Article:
Ill will
One man has struggled for 30 years to bring a drug to the market.  The other shrieks that it's all a fraud and a scam. Their collision in a Philadelphia courtroom was more circus than trial.
Ampligen is a clear liquid in a small glass bottle that might be good for a lot of things. It might be good for AIDS. It might be good for chronic fatigue syndrome. It might be good for kidney cancer. And liver cancer. And hepatitis. Ampligen might even be good for the war on terror if a smallpox epidemic were let loose on America.

Then again, Ampligen might not be good for anything.

The drug has been pacing the sidelines for 30 years hoping to jump into action against some high-profile disease, but in all that time the Food and Drug Administration never once has seen fit to put it in play. 

In Philadelphia, Ampligen's inventor, an intense and guarded man named William A. Carter, pursues a marathon quest to bring his wonder drug to market. Investors have poured more than $145 million into Carter's Ampligen research.

But not many of them have put up money lately. They tend to shut their doors when they see Carter coming. Everywhere he goes, Carter is preceded by the clamor and bombast of a vociferous New York securities trader named Manuel P. Asensio, who for four years has been trumpeting to the world that Ampligen is a big fraud and that Carter is engaged in "one of the darkest medical stock scams in modern U.S. capital market history."

In the absence of any fraud charge by government authorities, Asensio bases his accusations on his own research and opinions. He contends that Ampligen is a useless drug that Carter continually hypes so as to sell overpriced stock in his company, Hemispherx Biopharma Inc., to the public.

To say that Carter denies this is an understatement.

But Asensio disregards all denials. And he has been sticking to Carter like a bad case of the flu.

On Wall Street, Asensio is widely viewed as a loose cannon. But somehow that doesn't stop the stock market from paying attention to his opinions.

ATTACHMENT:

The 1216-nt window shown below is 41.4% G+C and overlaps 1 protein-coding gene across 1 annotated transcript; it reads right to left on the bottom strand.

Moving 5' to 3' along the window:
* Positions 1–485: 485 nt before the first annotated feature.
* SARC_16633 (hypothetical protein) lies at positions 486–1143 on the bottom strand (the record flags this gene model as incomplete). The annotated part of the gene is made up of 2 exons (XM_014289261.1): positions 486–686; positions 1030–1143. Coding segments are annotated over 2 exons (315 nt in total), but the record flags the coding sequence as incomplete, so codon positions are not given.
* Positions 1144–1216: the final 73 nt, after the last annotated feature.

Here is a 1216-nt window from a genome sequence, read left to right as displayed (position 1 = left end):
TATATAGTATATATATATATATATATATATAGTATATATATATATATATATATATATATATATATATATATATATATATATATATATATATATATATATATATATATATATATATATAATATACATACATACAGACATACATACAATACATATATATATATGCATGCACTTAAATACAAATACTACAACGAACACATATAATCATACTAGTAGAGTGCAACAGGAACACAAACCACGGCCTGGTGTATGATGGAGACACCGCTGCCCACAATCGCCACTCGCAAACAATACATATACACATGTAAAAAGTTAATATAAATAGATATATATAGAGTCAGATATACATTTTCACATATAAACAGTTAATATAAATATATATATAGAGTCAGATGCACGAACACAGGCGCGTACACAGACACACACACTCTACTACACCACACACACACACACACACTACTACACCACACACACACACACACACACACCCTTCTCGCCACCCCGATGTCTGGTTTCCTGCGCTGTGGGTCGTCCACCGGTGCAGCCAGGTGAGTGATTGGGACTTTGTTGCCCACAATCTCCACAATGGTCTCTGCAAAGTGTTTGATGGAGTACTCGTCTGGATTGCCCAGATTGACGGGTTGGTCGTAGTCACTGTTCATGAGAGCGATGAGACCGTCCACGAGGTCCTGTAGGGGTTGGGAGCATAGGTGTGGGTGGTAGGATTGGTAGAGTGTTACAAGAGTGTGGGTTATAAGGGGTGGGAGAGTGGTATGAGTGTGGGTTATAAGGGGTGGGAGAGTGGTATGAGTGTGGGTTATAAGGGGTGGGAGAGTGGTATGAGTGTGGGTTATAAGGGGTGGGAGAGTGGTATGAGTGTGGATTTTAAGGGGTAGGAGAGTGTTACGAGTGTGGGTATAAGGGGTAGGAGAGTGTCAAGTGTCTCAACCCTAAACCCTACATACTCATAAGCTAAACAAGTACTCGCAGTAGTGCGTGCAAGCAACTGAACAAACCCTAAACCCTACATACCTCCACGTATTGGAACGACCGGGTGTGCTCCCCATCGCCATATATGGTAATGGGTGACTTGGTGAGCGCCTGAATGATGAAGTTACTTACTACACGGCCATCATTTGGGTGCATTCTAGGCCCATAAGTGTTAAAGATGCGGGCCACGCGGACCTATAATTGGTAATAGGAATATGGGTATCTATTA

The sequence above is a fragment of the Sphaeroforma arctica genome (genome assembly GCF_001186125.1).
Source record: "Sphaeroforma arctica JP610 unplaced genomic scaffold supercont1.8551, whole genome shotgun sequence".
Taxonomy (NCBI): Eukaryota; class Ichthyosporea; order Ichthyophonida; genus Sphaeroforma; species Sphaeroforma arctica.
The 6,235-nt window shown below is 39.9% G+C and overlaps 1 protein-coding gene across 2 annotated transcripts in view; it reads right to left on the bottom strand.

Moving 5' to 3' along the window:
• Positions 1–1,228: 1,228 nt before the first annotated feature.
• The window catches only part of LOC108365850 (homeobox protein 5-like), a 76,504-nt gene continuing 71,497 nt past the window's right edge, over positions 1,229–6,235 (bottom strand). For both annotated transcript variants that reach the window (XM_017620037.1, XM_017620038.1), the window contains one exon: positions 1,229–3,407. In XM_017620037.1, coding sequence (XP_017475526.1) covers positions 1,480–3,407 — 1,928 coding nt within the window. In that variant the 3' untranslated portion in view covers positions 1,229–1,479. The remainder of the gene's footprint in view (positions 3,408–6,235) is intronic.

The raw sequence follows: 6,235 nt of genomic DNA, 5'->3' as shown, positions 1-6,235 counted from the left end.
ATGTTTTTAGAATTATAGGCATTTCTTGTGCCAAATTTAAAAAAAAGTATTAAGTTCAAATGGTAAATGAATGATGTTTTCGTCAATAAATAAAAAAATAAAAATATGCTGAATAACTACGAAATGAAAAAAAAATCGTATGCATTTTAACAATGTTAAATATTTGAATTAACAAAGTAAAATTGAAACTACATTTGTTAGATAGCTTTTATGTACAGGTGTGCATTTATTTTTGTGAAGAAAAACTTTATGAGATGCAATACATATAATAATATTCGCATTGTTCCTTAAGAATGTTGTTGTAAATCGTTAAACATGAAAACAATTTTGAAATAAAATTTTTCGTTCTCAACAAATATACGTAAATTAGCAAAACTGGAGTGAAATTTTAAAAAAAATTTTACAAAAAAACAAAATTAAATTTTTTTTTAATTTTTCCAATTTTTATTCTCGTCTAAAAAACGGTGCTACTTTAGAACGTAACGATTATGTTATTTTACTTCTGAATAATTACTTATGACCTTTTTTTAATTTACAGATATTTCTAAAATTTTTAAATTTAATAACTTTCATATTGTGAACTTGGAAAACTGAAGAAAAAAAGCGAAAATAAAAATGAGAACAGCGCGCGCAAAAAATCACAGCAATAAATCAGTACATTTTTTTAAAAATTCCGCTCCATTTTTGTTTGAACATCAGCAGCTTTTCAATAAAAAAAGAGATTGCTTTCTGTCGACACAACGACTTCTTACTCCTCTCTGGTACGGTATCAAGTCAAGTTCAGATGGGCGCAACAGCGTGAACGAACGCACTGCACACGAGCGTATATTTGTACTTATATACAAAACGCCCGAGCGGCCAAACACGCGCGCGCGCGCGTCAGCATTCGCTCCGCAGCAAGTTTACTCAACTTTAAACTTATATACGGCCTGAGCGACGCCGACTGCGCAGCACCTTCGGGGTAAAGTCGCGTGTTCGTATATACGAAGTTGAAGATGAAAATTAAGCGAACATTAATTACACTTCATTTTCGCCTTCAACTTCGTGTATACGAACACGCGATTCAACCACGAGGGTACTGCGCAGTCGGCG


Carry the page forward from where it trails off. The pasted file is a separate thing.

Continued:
When Asensio started shouting fraud in September 1998, the stock of Hemispherx Biopharma went into free fall. And by a tactic called short selling, Asensio made a lot of money on the stock's decline.

Stunned and furious, Carter sued for defamation.

This offended Asensio, who intensified his attack.

A remarkable hatefest developed between the two men. Each, from a radically opposing perspective, cast himself in the glow of altruism. Carter was the dedicated scientist struggling to bring forth a drug for the benefit of mankind. Asensio was the crusader, seeking to expose a purported fraud on the stock market and investors.

There were - and are - money angles on both sides, and millions of dollars at stake.

Carter felt sure that eventually a nice big defamation verdict would shut Asensio's mouth.

But when the two men met for trial on Feb. 1, it turned out to be one of the zooiest proceedings - with Carter's lawyers leaping up to protest as Asensio hurled insults and defied court orders - ever to unfold under the broad roof of City Hall.

Fredric Goldfein had done this dozens of times before, walking a client from his office at 1600 Market St. over to court at City Hall on the first day of a trial.

After years in the courtroom, the stocky 46-year-old lawyer was accustomed to the stresses of defense work in big civil trials. The rituals of picking a jury, putting on evidence, making arguments all were a matter of routine.

This time, as he held open the door and his client, Manuel Asensio, walked into the courtroom, Goldfein realized things were going to be different.

Asensio, a slender, carefully groomed man in an elegant tailored suit, strode abruptly across the room and confronted a gray-haired man seated at a table. He moved so aggressively that the other man leaped to his feet, bringing them almost nose to nose.

"You're the devil incarnate!" hissed Asensio.

Goldfein stared in amazement. Having joined the case at the last minute, he had no idea who the devil incarnate was.